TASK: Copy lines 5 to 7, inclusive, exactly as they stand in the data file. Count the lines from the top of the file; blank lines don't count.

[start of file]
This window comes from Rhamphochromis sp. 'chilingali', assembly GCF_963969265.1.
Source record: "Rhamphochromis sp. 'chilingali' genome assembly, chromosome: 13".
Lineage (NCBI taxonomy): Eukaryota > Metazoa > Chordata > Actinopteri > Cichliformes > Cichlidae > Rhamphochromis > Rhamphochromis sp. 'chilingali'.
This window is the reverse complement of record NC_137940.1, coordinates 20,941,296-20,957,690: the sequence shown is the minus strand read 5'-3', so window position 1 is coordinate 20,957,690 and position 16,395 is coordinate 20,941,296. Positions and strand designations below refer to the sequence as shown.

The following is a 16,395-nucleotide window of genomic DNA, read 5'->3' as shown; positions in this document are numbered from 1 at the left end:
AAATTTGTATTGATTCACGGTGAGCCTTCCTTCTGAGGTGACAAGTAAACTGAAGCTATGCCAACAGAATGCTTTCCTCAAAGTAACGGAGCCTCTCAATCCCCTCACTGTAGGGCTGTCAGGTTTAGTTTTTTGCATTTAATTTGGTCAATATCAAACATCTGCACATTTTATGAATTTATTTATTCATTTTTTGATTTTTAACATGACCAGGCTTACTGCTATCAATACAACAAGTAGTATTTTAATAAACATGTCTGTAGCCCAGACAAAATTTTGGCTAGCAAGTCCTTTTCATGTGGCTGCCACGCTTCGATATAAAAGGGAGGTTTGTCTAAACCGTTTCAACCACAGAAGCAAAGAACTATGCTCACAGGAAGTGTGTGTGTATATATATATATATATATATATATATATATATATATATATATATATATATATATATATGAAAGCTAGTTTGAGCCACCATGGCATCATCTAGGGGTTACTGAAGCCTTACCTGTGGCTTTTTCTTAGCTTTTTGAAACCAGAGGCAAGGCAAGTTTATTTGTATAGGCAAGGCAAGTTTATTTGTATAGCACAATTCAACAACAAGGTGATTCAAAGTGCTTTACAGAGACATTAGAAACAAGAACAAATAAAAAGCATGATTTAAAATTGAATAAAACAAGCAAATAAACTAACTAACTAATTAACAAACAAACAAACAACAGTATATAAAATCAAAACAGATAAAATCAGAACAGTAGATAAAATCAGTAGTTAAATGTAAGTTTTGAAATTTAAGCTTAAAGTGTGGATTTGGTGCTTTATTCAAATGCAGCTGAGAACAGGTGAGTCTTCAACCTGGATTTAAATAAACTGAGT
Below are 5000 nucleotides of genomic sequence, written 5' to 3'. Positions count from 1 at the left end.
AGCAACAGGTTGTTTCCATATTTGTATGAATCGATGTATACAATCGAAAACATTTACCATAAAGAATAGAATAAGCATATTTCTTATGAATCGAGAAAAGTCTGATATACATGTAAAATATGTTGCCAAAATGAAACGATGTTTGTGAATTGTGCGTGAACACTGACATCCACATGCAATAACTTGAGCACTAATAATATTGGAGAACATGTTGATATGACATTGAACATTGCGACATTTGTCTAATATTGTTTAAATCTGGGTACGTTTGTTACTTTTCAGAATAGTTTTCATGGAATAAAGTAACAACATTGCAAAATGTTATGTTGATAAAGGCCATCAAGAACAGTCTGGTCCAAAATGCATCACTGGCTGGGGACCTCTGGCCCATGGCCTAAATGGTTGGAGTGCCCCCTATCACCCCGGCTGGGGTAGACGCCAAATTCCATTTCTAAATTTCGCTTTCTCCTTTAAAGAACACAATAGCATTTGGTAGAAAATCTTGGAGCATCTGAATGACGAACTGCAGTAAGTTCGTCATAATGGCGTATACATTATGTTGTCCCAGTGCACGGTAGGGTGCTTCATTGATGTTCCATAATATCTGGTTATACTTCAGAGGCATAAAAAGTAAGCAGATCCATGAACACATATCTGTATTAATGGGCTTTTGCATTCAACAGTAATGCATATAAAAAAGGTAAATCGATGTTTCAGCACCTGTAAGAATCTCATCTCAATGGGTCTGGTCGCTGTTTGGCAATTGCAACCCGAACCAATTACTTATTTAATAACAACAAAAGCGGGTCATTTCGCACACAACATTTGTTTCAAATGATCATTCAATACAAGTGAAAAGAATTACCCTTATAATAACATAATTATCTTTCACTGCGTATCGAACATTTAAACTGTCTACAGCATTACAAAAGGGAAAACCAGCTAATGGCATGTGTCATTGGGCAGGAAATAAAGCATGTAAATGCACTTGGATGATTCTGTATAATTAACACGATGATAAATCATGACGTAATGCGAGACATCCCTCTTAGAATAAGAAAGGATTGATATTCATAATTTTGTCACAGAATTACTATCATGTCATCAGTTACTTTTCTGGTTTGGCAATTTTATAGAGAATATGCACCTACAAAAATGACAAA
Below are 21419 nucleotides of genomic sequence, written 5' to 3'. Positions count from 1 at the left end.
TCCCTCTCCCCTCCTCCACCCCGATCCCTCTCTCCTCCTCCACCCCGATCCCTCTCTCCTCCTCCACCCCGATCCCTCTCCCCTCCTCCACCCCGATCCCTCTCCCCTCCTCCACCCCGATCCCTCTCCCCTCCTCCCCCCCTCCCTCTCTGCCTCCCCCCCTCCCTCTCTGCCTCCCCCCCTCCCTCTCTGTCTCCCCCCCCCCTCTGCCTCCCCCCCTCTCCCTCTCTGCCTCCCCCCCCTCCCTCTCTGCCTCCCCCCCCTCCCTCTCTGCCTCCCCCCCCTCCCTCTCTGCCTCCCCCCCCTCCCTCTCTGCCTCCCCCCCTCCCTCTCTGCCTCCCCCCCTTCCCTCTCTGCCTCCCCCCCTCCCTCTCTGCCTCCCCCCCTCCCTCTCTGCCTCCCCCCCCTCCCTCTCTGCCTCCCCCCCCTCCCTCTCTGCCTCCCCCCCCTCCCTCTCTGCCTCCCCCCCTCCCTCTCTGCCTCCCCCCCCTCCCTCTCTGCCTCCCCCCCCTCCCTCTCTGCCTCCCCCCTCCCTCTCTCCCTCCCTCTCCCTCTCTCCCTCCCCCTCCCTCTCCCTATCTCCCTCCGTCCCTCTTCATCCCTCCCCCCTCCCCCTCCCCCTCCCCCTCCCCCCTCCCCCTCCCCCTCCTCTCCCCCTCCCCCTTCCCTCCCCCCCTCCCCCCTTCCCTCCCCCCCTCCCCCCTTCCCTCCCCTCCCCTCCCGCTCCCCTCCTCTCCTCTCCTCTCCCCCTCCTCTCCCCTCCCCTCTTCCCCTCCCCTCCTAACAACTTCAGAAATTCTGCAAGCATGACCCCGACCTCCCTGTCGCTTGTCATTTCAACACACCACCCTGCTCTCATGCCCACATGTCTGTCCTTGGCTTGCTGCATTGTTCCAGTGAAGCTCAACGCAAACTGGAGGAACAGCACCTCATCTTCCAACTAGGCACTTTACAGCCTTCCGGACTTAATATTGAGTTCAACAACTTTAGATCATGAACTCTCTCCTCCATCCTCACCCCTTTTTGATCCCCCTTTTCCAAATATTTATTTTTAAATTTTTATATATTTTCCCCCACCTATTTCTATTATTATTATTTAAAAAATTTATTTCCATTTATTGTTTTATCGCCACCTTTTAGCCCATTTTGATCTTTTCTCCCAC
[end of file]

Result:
The following is a 16,395-nucleotide window of genomic DNA, read 5'->3' as shown; positions in this document are numbered from 1 at the left end:
AAATTTGTATTGATTCACGGTGAGCCTTCCTTCTGAGGTGACAAGTAAACTGAAGCTATGCCAACAGAATGCTTTCCTCAAAGTAACGGAGCCTCTCAATCCCCTCACTGTAGGGCTGTCAGGTTTAGTTTTTTGCATTTAATTTGGTCAATATCAAACATCTGCACATTTTATGAATTTATTTATTCATTTTTTGATTTTTAACATGACCAGGCTTACTGCTATCAATACAACAAGTAGTATTTTAATAAACATGTCTGTAGCCCAGACAAAATTTTGGCTAGCAAGTCCTTTTCATGTGGCTGCCACGCTTCGATATAAAAGGGAGGTTTGTCTAAACCGTTTCAACCACAGAAGCAAAGAACTATGCTCACAGGAAGTGTGTGTGTATATATATATATATATATATATATATATATATATATATATATATATATATATATATATGAAAGCTAGTTTGAGCCACCATGGCATCATCTAGGGGTTACTGAAGCCTTACCTGTGGCTTTTTCTTAGCTTTTTGAAACCAGAGGCAAGGCAAGTTTATTTGTATAGGCAAGGCAAGTTTATTTGTATAGCACAATTCAACAACAAGGTGATTCAAAGTGCTTTACAGAGACATTAGAAACAAGAACAAATAAAAAGCATGATTTAAAATTGAATAAAACAAGCAAATAAACTAACTAACTAATTAACAAACAAACAAACAACAGTATATAAAATCAAAACAGATAAAATCAGAACAGTAGATAAAATCAGTAGTTAAATGTAAGTTTTGAAATTTAAGCTTAAAGTGTGGATTTGGTGCTTTATTCAAATGCAGCTGAGAACAGGTGAGTCTTCAACCTGGATTTAAATAAACTGAGT
Below are 5000 nucleotides of genomic sequence, written 5' to 3'. Positions count from 1 at the left end.